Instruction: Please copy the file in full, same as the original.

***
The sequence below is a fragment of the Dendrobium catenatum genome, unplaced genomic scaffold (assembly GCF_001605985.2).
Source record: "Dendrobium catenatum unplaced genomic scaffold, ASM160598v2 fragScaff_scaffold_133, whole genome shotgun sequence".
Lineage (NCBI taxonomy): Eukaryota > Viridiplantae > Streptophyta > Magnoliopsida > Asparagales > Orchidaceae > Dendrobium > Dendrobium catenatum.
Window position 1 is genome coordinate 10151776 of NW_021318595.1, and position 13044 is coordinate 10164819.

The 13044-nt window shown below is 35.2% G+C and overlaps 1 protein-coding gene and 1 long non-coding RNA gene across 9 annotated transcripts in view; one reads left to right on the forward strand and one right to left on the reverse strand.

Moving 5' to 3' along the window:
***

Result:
The sequence below is a fragment of the Dendrobium catenatum genome, unplaced genomic scaffold (assembly GCF_001605985.2).
Source record: "Dendrobium catenatum unplaced genomic scaffold, ASM160598v2 fragScaff_scaffold_133, whole genome shotgun sequence".
Lineage (NCBI taxonomy): Eukaryota > Viridiplantae > Streptophyta > Magnoliopsida > Asparagales > Orchidaceae > Dendrobium > Dendrobium catenatum.
Window position 1 is genome coordinate 10151776 of NW_021318595.1, and position 13044 is coordinate 10164819.

The 13044-nt window shown below is 35.2% G+C and overlaps 1 protein-coding gene and 1 long non-coding RNA gene across 9 annotated transcripts in view; one reads left to right on the forward strand and one right to left on the reverse strand.

Moving 5' to 3' along the window: